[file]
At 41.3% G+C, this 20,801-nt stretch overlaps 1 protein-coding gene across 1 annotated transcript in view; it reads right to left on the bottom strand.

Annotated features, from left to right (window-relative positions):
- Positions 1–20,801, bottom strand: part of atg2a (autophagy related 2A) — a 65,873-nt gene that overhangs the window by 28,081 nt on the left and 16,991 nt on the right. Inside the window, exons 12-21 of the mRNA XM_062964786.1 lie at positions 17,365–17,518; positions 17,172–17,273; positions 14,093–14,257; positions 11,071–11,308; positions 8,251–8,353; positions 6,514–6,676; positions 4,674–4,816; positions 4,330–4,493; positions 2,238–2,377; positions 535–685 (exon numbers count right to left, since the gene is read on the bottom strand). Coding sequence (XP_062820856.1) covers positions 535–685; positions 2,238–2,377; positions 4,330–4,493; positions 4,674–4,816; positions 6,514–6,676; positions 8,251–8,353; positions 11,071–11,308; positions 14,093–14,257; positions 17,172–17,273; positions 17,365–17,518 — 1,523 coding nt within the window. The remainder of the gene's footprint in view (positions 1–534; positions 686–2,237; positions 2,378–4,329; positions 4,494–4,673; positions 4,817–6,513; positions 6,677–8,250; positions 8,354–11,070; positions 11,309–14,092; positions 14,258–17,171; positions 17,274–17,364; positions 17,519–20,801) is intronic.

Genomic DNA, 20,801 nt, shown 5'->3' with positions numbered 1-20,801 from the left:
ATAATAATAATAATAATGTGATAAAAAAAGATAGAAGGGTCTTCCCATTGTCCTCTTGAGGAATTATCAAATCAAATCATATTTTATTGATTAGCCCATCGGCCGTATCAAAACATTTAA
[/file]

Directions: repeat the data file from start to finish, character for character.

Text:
At 41.3% G+C, this 20,801-nt stretch overlaps 1 protein-coding gene across 1 annotated transcript in view; it reads right to left on the bottom strand.

Annotated features, from left to right (window-relative positions):
- Positions 1–20,801, bottom strand: part of atg2a (autophagy related 2A) — a 65,873-nt gene that overhangs the window by 28,081 nt on the left and 16,991 nt on the right. Inside the window, exons 12-21 of the mRNA XM_062964786.1 lie at positions 17,365–17,518; positions 17,172–17,273; positions 14,093–14,257; positions 11,071–11,308; positions 8,251–8,353; positions 6,514–6,676; positions 4,674–4,816; positions 4,330–4,493; positions 2,238–2,377; positions 535–685 (exon numbers count right to left, since the gene is read on the bottom strand). Coding sequence (XP_062820856.1) covers positions 535–685; positions 2,238–2,377; positions 4,330–4,493; positions 4,674–4,816; positions 6,514–6,676; positions 8,251–8,353; positions 11,071–11,308; positions 14,093–14,257; positions 17,172–17,273; positions 17,365–17,518 — 1,523 coding nt within the window. The remainder of the gene's footprint in view (positions 1–534; positions 686–2,237; positions 2,378–4,329; positions 4,494–4,673; positions 4,817–6,513; positions 6,677–8,250; positions 8,354–11,070; positions 11,309–14,092; positions 14,258–17,171; positions 17,274–17,364; positions 17,519–20,801) is intronic.

Genomic DNA, 20,801 nt, shown 5'->3' with positions numbered 1-20,801 from the left:
ATAATAATAATAATAATGTGATAAAAAAAGATAGAAGGGTCTTCCCATTGTCCTCTTGAGGAATTATCAAATCAAATCATATTTTATTGATTAGCCCATCGGCCGTATCAAAACATTTAA